Note to General Readers:  Sorry to insert this episode as it is a Skeoch vignette of limited
interest to those of you looking for excitement !  In these episodes I try to balance interesting
stories with a dab or two of family history.  Call this a dab of family history .  The  pandemic 
gives all of us time to dab bits of family history.  I know hat from he email letters  I get back
from some readers.  


alan skeoch
Dec. 2020


Look up top, far right.  That is the last image anyone ever saw  of James Skeoch… riding in a 1918 troop 
carrier to or from a rest break at a YMCA cafe in France.  I think this picture was sent to me by Tina Skeoch
from the Skeoch farm at Corunna   Tina corresponded often with James.

James was  the oldest child of James Skeoch sr.  When World War 1 broke out he volunteered o
join the Canadian army and was eventually shipped with other Fergus volunteers to England and then to the trenches  of  France.

His enthusiasm did not last long..  Somehow at least one  of  his letters escaped the eyes of the censors
and  was sent to my father, Arnold (Red) Skeoch.  In that letter James states clearly that his brothers
should not join he army.   The letter gave me the feeling that James did not expect to survive the war.
Arnold was  unlikely to join the army anyway as  he was  only 12 or 13 when the war began and 16 or 17
when the war ended.   Dad’s brother John,  however, was prime military age and  seems to have
taken his brother James advice.

alan skeoch
Dec. 2020


P.S.  Two decades ago I spent one winter laboriously transferring the hand written  Skeoch letters of
the  1830’s and  1840’s into typewritten form  Soon to be transferred to digital  form.  These  letters
are  interesting  but a little difficult to put into context.  At some point in the mid 1840’s a  decision was
made  to leave Scotland.  Not all the family migrated. Some were left behind, particularly the elderly. 
Most came to Canada.   Some to the United States.
Why?   Were they pushed out of Scotland by misery?  Or did they see a chance of great wealth in pioneer farming
in Canada?   Push  or pull.?  I found both.

One other branch moved
to  St. Croix, Virgin Islands where they owned and ran a plantation.  A book was written about
that branch titled  Robert Skeoch, Cruzan Planter.   We became  aware of this branch of the family
when my wife Marjorie suggested we look up Skeoch’s in a Scottish phone book while on tour in the 1960’s
The  visit was wonderful… elderly Skeoch farm family closely associated with the Virgin Island
branch.  Back in Canada when  we told  Aunt Elizabeth about that she packed  a bag  and
flew to the Virgin Islands to meet any she could find.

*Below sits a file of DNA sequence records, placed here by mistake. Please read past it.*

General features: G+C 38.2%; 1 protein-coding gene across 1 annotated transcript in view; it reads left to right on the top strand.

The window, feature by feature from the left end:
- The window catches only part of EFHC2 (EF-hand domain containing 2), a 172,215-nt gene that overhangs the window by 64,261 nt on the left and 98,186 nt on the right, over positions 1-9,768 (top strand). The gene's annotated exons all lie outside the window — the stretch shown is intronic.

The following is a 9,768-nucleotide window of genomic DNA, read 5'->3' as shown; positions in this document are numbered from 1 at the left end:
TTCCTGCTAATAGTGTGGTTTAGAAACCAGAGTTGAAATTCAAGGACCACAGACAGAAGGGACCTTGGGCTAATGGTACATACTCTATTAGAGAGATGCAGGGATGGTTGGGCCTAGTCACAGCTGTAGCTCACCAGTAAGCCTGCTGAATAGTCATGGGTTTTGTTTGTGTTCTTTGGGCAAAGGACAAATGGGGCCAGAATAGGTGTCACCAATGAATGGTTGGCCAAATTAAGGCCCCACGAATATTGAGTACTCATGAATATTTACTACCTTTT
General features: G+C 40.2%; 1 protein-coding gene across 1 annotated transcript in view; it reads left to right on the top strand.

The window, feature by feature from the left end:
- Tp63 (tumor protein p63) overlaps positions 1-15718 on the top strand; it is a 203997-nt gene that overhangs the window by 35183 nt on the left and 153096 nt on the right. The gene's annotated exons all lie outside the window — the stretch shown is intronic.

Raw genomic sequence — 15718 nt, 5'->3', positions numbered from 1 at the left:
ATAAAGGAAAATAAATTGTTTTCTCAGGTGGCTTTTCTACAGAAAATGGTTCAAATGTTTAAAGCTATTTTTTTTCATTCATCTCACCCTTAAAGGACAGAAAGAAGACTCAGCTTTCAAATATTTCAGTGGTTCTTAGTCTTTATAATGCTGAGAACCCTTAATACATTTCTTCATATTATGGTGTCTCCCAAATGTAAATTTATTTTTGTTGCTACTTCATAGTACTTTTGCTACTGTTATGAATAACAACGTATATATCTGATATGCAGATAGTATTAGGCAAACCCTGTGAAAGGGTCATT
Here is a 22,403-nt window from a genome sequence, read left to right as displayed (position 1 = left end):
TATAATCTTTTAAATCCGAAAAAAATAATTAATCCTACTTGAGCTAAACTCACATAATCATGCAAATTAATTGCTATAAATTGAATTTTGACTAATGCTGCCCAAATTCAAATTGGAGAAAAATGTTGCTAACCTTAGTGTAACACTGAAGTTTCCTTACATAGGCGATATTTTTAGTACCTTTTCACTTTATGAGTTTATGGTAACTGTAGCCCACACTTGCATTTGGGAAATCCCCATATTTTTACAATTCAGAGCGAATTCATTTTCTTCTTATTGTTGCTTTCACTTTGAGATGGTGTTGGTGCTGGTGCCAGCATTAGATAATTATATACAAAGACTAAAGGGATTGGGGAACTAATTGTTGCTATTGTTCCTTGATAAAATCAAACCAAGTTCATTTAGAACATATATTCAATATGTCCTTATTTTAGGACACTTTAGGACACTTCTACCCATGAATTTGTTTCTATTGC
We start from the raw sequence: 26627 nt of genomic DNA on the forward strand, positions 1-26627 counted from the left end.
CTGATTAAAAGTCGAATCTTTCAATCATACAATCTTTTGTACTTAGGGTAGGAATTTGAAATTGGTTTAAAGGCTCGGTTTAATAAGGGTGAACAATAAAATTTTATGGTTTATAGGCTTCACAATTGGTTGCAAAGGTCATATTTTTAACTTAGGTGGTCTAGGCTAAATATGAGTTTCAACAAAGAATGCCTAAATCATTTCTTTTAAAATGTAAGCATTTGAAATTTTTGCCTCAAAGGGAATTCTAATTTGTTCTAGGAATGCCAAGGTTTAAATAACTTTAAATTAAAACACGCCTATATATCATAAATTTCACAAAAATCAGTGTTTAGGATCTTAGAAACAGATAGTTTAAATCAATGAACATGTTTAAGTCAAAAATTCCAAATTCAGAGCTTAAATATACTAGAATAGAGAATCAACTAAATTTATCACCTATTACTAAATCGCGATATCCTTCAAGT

Another  flourishing branch high tailed it to Australia.  We write back and forth
often.  The connection was made in the strangest way.  I discovered that I was
not the only Alan Skeoch…there were three of us unknown to each other.  The third
was a dentist in California who recently passed away before I could bother him.

Back in Scotland  the family seems to have thrived as well.  Even to the point of trying
to establish a car industry by manufacturing The Little Skeoch in 1921.  Unfortunately the
factory caught fire and burned to the ground.  Today, however, some enterprising men
in Dalbeattie, Scotland, have successfully rebuilt a  model of the Little Skeoch.  Look it
up on the internet…you will even see the little car moving.


In a subsequent Episode I willi include copies of the Skeoch letters even though it is doubtful
they will interest general readers.  Wait!   Give me time.  I can  find a  hook that might make
the letters of broader interest.

ENJOY  the picture of James  Skeoch above.  You  do not have to be  a relative to find
that photo interesting.  Worth researching even.

OF ALAN’S EPISODES”  (I do not blame you.)


Begin forwarded message:

From: ALAN SKEOCH <alan.skeoch@rogers.com>
Date: December 27, 2020 at 7:41:44 PM EST


alan skeoch
Dec 2020

Dateline:  Dec. 1992
Place:  90 mile beach, Cape Rainga, North Island, New Zealand

“Christ Almighty…there going to hit us head on!”

WE loved that car…but it was scrap in the twinkling of an eye.

“Christ Almighty…there going to hit us head on!”

Excuse the profanity if you can.  People in crisis often appeal to Jesus whether they
are believers or not.  Two cars smashing together on a New Zealand near empty 
 highway should have  been  deadly.  Head on!  Head light to headlight…engine to
engine.  Glass shattered by heads hitting.  Metal folding like cardboard.  Blood flowing
like water.  Voices screaming for the Almighty.  Jesus!  Jesus! Both cars held young people
who were fit.  Bashed, broken, bleeding … all alive but needing medical treatment
immediately.  This was not a good place for a head  on collision.  Not that
there is ever a good place for that.   Andrew Skeoch and  Keith Merker along
with two girlfriends had  been windsurfing on 90 mile beach on the west coast
of New Zealand’s North Island.  Carefree.  Two Canadian  boys on their chosen
world  tour.  Two New Zealand  girls enjoying the exhilaration of youth.  No one
dead but injuries were grievous.  Four Kiwis in the other car…girl with broken arm.

“Hello, Air Ambulance!  Get a chopper up to tip of 90 mile beach right away.
Car accident.  Head  on for Christ’s sake.”
“How many hurt?”
“They are all hurt but three girls need to get to Auckland fast.”
“And the boys?”
“Send an ambulance…quick. Two Canadian lads.”
“It will take hours to get there and get back to hospital.”
“We are stabilizing the  boys.”
“Who is speaking?”
“Police Officer Clark”
“Police  Officer?’”

“Archie Moore…”
“Are you sure you’re OK?”  Any others hurt?”
“Everyone was hurt.  Joanne has a broken jaw.  

“How did it happen?”
“Looks like one  car was rounding a hairpin on wrong side of the road.”
“No, Kiwis…”
“Sounds like it could have been fatal.”
“Bloody true…lucky the cars were big…some  protection.   And the kids are fit.”